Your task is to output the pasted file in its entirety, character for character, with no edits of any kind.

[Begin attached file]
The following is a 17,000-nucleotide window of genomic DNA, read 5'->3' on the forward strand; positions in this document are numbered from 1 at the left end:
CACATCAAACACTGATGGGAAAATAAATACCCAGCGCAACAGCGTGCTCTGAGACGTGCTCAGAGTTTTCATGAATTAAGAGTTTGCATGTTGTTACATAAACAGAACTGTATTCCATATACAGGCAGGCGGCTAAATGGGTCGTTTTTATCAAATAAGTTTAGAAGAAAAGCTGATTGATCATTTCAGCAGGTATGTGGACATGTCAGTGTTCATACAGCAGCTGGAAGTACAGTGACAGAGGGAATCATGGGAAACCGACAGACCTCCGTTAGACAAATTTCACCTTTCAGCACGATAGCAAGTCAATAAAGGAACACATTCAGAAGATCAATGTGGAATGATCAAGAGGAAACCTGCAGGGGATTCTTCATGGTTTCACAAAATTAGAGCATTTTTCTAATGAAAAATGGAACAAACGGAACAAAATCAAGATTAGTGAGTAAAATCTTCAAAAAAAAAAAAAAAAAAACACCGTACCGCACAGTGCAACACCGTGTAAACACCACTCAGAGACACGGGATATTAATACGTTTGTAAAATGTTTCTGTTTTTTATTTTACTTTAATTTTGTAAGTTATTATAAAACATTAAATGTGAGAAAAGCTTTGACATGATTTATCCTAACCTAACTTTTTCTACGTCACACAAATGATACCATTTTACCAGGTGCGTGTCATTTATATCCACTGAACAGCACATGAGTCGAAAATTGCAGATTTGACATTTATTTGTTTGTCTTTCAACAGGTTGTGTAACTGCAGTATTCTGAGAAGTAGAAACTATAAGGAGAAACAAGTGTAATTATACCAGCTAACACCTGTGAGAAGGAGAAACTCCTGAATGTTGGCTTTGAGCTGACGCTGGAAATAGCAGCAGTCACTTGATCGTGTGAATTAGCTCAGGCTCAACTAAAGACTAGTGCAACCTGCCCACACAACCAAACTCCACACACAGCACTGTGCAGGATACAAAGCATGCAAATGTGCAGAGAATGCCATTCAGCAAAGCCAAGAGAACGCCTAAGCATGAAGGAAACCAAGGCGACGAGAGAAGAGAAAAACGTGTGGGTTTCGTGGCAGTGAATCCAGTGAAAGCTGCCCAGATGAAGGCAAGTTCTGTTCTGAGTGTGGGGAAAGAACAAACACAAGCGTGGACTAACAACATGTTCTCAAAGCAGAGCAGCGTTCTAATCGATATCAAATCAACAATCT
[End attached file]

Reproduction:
The following is a 17,000-nucleotide window of genomic DNA, read 5'->3' on the forward strand; positions in this document are numbered from 1 at the left end:
CACATCAAACACTGATGGGAAAATAAATACCCAGCGCAACAGCGTGCTCTGAGACGTGCTCAGAGTTTTCATGAATTAAGAGTTTGCATGTTGTTACATAAACAGAACTGTATTCCATATACAGGCAGGCGGCTAAATGGGTCGTTTTTATCAAATAAGTTTAGAAGAAAAGCTGATTGATCATTTCAGCAGGTATGTGGACATGTCAGTGTTCATACAGCAGCTGGAAGTACAGTGACAGAGGGAATCATGGGAAACCGACAGACCTCCGTTAGACAAATTTCACCTTTCAGCACGATAGCAAGTCAATAAAGGAACACATTCAGAAGATCAATGTGGAATGATCAAGAGGAAACCTGCAGGGGATTCTTCATGGTTTCACAAAATTAGAGCATTTTTCTAATGAAAAATGGAACAAACGGAACAAAATCAAGATTAGTGAGTAAAATCTTCAAAAAAAAAAAAAAAAAAACACCGTACCGCACAGTGCAACACCGTGTAAACACCACTCAGAGACACGGGATATTAATACGTTTGTAAAATGTTTCTGTTTTTTATTTTACTTTAATTTTGTAAGTTATTATAAAACATTAAATGTGAGAAAAGCTTTGACATGATTTATCCTAACCTAACTTTTTCTACGTCACACAAATGATACCATTTTACCAGGTGCGTGTCATTTATATCCACTGAACAGCACATGAGTCGAAAATTGCAGATTTGACATTTATTTGTTTGTCTTTCAACAGGTTGTGTAACTGCAGTATTCTGAGAAGTAGAAACTATAAGGAGAAACAAGTGTAATTATACCAGCTAACACCTGTGAGAAGGAGAAACTCCTGAATGTTGGCTTTGAGCTGACGCTGGAAATAGCAGCAGTCACTTGATCGTGTGAATTAGCTCAGGCTCAACTAAAGACTAGTGCAACCTGCCCACACAACCAAACTCCACACACAGCACTGTGCAGGATACAAAGCATGCAAATGTGCAGAGAATGCCATTCAGCAAAGCCAAGAGAACGCCTAAGCATGAAGGAAACCAAGGCGACGAGAGAAGAGAAAAACGTGTGGGTTTCGTGGCAGTGAATCCAGTGAAAGCTGCCCAGATGAAGGCAAGTTCTGTTCTGAGTGTGGGGAAAGAACAAACACAAGCGTGGACTAACAACATGTTCTCAAAGCAGAGCAGCGTTCTAATCGATATCAAATCAACAATCT